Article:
Many who know me, know that I am an avid gardener. My love of gardening started early in life and has brought me so much joy over the years. One of my greatest pleasures is taking an overgrown jungle and turning it into a lush, textured and colorful retreat. Years ago, I nicknamed one of my shaded garden paths Nature’s Chapel for it was full of majestic Jack in the Pulpits and large-leafed variegated hostas that held raindrops like sparkling jewels. That graceful garden offered both calm and wonderment. Gardening has always been therapeutic for me. It brings me joy and a deep sense of satisfaction to transform an eyesore into a treasure for the senses.
Over the past few days, I have had to sit with some heavy emotions from my past. The images of my many gardens kept intertwining with my thoughts. Suddenly I realized that there was a meaningful metaphor emerging. I recalled a piece of raw land covered in thorny brambles and thick underbrush. At first sight, it looked like a daunting task to clear it all. But my vision of a lush garden with blushing pink bleeding hearts and emerald ferns spurred me on to tackle the clearing process. It took nearly a week of manual labor, blood (in spite of thick gloves), sweat and even a few exasperated tears. Eventually I was gazing at that thick rich composted soil, eager to plunge my fingers into it and inhale the promise of a dense flourishing garden.
I used this gardening metaphor as my anchoring point to revisit an old emotional wound. It has had a profound impact on my mindset to continue on — digging deep and clearing away thorny emotional brambles. I know that it will be hard work, but in the end I will have a clear, clean healthy space in my heart and life story.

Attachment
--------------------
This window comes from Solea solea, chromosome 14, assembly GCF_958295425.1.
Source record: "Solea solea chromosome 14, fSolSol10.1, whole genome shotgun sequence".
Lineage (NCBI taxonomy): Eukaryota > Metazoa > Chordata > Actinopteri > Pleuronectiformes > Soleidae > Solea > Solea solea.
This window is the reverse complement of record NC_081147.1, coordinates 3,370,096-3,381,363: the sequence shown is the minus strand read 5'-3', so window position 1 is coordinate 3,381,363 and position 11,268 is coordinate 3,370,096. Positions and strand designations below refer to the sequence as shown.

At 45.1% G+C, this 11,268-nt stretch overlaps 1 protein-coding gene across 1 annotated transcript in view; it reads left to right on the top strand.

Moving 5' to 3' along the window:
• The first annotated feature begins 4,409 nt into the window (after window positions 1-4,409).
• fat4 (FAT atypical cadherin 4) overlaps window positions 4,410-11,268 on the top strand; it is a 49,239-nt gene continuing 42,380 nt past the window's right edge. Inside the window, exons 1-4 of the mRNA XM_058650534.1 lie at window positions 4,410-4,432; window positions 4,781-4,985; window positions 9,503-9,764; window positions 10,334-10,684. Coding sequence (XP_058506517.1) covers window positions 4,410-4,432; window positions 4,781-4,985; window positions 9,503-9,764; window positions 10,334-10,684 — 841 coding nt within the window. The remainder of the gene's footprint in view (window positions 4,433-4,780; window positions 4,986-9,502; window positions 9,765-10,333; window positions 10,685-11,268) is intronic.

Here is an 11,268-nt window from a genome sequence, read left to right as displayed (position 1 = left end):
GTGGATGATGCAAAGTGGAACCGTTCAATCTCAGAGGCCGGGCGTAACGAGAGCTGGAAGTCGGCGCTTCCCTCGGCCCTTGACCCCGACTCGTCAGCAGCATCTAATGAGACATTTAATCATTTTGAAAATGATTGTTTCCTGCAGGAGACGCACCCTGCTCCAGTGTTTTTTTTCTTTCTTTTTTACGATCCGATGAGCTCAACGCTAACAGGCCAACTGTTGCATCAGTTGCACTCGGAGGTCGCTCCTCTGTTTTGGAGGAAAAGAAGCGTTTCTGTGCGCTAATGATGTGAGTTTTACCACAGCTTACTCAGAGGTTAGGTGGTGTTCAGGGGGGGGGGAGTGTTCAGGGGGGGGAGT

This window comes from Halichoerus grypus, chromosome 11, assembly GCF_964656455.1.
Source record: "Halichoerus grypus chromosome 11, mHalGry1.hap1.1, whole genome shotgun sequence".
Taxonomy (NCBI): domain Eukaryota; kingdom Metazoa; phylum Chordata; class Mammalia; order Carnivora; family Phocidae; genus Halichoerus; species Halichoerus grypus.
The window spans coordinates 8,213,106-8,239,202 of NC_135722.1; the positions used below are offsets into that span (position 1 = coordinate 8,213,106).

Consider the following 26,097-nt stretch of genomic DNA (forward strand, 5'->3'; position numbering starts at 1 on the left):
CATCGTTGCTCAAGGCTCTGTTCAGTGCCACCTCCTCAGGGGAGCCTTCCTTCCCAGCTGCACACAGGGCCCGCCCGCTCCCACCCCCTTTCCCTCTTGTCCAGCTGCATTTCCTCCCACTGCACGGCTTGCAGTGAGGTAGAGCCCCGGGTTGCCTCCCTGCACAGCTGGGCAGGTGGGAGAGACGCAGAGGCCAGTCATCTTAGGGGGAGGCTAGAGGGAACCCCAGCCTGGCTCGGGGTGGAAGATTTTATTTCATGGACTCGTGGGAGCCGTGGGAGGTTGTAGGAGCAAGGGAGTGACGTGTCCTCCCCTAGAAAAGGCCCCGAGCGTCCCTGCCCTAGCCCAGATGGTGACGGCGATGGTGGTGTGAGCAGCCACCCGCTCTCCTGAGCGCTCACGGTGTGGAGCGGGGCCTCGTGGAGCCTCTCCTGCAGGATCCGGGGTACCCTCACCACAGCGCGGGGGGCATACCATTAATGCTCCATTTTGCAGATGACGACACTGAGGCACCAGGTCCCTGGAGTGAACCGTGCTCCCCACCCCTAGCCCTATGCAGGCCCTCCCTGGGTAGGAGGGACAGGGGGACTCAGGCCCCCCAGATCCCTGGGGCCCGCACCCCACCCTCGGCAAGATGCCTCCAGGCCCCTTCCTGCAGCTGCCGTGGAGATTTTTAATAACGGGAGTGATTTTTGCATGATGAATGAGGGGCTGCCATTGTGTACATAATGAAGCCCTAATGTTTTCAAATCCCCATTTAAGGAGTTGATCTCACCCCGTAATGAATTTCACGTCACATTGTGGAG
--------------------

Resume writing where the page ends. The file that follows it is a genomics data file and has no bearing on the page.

Perhaps one of the most revelational transformations that happened during this clearing is that I am able to use tools I did not possess at the time of origination of the painful emotional trauma. It could have been one of many incidents in my childhood where a parent shred any hope of trust and protection through uncontrollable abusive responses. It could have been occasions when I was pleading for help for myself or my daughter and was completely ignored, even dismissed. It could be the innumerous times a former partner stripped me of self esteem and self-worth in spite of facts that proved otherwise. In those moments, I was not strong, lacked confidence and believed I was unworthy. Too young and insecure, too mired in dysfunctional circumstances others were unconsciously creating for me, for us.
Today when I stand facing the thorny brambles of revisiting those old traumas, I am an older, wiser and more self-compassionate woman. My tools are knowing my own value and self-worth. I recognize that I have overcome some really painful, challenging life experiences and am still standing. I also know that in spite of mean, spiteful and deeply hurtful actions of others, my tender heart remains unchanged. My loving heart may be bruised, scarred and creviced, but it is capable of deep love and true warmth. In fact, I am certain that my brokenness is what allows more light and empathy into the deepest part of my very being. I have an innate understanding of the human condition precisely because of the pain I have endured.